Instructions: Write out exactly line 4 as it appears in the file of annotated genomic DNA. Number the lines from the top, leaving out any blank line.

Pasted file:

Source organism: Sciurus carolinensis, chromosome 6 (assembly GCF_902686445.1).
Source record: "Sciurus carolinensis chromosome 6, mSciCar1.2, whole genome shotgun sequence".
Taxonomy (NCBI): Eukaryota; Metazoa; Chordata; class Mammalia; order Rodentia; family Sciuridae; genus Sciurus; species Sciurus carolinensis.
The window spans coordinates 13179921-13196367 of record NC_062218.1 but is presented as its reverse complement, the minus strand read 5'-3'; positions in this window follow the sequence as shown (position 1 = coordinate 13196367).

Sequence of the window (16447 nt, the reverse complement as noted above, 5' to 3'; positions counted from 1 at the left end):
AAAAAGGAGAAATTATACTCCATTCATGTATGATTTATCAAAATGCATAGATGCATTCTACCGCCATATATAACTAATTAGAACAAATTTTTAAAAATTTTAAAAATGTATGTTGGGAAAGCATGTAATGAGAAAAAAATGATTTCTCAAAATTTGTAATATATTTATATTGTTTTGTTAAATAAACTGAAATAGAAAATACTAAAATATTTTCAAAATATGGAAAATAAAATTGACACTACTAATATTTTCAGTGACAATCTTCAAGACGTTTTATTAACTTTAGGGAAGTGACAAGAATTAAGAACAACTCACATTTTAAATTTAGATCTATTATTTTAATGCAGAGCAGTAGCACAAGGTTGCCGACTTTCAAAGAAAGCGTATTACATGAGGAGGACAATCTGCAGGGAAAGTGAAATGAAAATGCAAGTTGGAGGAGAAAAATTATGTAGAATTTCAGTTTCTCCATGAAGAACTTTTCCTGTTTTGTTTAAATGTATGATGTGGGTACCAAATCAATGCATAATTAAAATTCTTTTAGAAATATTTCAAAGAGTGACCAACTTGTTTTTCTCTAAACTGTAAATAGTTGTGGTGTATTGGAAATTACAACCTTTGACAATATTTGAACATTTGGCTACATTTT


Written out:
The window spans coordinates 13179921-13196367 of record NC_062218.1 but is presented as its reverse complement, the minus strand read 5'-3'; positions in this window follow the sequence as shown (position 1 = coordinate 13196367).